You are an individual, your running goals are unique to you, and your running fuel is going to be personalized to your needs. Here are some of our favorite pre-run meals and snacks and some of the best foods for runners. See what works best for you! We at Health Warrior believe in not only better health through superfoods, but better runs. We are here to support you with a full line of products that can be used to meet your running needs. Check out these “best food” ideas to piece together the best pre-fuel, run fuel, and post fuel for you.
Think whole grains for pre- and post-run meals. Whole grains provide fiber, which levels out your blood sugar to help you sustain energy and continuously feed your muscles.
These mighty seeds are one of the best foods for runners, whether you’re running or not. Chia seeds contain as much iron in 1 ounce as 3 ounces of red meat, helping runners prevent iron deficiency anemia and keeping them moving. Chia seeds also balance blood sugars for sustained energy and provide significant anti-inflammatory omega-3 and antioxidants to help your body recover from a run.
Great anytime. Bananas are a great source of potassium and carbohydrates to keep muscles moving. Try alone during a run or in a smoothie or chia seed pudding pre- or post-run.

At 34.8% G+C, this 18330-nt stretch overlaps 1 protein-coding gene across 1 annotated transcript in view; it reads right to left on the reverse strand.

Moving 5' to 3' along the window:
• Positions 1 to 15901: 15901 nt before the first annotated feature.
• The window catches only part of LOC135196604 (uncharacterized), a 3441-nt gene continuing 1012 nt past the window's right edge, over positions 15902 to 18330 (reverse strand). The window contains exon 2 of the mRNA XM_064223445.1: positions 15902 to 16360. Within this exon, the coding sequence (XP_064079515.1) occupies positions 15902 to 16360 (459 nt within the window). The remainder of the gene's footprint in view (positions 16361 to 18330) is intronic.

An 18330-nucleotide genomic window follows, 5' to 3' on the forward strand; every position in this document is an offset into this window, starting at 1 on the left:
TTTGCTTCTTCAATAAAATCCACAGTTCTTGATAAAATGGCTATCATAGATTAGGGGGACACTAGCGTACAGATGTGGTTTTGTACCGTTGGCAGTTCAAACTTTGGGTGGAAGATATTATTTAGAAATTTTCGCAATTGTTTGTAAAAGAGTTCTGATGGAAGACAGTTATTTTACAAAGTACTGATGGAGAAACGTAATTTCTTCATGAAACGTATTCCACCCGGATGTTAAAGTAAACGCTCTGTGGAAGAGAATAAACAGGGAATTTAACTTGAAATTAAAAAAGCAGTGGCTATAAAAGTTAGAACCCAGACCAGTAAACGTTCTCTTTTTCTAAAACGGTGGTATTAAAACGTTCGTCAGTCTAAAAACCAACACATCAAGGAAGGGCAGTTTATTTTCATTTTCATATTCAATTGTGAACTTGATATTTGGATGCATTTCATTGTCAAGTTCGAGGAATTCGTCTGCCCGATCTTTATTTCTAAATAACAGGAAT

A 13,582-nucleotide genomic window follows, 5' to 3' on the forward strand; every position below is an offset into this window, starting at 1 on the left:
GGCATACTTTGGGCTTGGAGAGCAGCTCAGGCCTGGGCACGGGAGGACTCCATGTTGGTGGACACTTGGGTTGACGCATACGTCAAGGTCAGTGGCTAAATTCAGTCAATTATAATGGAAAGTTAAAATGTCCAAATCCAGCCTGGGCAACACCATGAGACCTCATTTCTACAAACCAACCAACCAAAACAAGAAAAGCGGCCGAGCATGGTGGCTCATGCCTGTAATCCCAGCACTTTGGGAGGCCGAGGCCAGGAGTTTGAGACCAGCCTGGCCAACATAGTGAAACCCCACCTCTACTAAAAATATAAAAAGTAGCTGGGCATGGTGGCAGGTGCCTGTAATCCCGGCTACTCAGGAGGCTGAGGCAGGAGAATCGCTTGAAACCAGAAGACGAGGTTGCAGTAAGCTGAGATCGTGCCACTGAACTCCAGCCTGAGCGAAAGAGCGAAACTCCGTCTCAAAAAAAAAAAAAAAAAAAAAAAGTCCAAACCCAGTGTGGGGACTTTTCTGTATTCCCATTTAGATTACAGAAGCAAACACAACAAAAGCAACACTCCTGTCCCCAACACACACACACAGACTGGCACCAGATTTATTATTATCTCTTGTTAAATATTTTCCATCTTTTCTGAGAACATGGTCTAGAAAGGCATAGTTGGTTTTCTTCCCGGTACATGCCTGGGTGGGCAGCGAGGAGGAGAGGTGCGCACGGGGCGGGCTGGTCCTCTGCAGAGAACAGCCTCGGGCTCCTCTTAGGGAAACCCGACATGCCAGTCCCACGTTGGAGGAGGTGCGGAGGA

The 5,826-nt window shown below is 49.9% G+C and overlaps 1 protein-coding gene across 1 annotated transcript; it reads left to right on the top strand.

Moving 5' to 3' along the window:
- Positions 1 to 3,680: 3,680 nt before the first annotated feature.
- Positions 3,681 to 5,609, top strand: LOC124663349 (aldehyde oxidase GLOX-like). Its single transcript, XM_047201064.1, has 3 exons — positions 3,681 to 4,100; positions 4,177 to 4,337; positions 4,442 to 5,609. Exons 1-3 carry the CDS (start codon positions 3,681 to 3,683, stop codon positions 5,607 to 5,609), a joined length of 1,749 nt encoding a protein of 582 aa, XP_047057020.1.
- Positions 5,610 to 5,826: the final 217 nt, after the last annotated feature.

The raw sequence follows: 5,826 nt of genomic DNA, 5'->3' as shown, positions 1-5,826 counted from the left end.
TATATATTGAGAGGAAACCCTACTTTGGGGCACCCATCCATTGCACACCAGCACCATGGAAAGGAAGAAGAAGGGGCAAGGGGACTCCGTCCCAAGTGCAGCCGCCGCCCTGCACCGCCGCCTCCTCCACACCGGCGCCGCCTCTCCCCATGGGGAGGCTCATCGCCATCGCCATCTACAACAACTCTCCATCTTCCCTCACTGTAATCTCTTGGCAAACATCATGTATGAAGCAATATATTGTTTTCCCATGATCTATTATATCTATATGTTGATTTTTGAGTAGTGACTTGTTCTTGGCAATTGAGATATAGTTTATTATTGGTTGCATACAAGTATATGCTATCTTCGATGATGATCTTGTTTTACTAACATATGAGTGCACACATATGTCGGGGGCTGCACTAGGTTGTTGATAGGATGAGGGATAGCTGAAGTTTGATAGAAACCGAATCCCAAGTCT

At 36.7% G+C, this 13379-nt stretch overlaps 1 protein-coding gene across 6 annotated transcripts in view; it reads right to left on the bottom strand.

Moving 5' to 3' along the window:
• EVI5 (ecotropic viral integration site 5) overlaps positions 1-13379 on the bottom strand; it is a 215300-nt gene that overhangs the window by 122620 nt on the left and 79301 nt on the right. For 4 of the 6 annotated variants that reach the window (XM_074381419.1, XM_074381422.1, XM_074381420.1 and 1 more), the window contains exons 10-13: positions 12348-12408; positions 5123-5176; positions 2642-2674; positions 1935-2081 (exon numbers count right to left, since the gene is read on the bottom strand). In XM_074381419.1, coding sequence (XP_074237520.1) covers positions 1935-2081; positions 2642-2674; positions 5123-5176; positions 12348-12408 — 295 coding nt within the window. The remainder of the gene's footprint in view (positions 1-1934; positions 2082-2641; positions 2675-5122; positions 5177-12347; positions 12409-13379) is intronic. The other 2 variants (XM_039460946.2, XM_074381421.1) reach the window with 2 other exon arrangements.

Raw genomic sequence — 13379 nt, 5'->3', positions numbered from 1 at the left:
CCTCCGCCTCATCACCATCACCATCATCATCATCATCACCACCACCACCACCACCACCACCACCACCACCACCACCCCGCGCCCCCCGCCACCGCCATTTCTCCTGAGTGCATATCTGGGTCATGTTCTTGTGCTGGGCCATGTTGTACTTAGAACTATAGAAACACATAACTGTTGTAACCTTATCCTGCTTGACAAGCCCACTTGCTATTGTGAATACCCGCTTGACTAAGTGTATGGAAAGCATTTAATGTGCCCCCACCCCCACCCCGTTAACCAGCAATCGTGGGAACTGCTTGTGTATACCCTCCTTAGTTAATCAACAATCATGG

- Smoothie: 1 scoop Health Warrior Superfood Protein Powder, 2 large bananas, 2 dates, 1 Tbsp. chia seed, 1 Tbsp. honey, 1 cup almond milk (sweetened if it’s a run lasting for more than 60 minutes) , 1 cup blueberries, optional ½ tsp salt or to taste and cinnamon
- Chia seed banana split
- Cut in half length wise and drizzle almond butter inside. Top with pieces of Health Warrior Dark Chocolate Chia Seed Bar, raisins or goji berries, and coconut
Tart Cherry Juice
Tart cherry juice provides anthocyanins and high levels of other polyphenols that studies have shown aid in recovery from strenuous bouts of exercise, promote sleep, improve exercise performance, and reduce oxidative damage caused by exercise.
- 10 ounces of Tart Cherry juice pre or post run
- Try: Tart Cherry juice chia seed pudding
- 1 cup tart cherries, frozen.
- 1 cup almond milk Unsweetened if run is <60 minutes, sweetened if >60 minutes
- 1/4 cup of Health Warrior Chia Seeds
- 1/4 cup tart cherry juice
- 1 teaspoon vanilla extract
- 1/4 teaspoon ground cinnamon.
- Top with cacao nibs or dark chocolate and Health Warrior Dark Chocolate Cherry Chia bar pieces
- In a bowl, combine chia seeds, almond milk, and tart cherry juice. In electronic mixer or food processor combine the rest of the ingredients. Process until smooth, then combine with chia in bowl.
Pumpkin seeds are an excellent source of omega-3. Research shows regular omega-3 intake can help reduce post-workout soreness and aid in recovery. Pumpkin seeds are also an excellent source of iron, helping runners prevent iron deficiency anemia. Just one ounce of these super seeds provides you with a quarter of your daily iron requirements.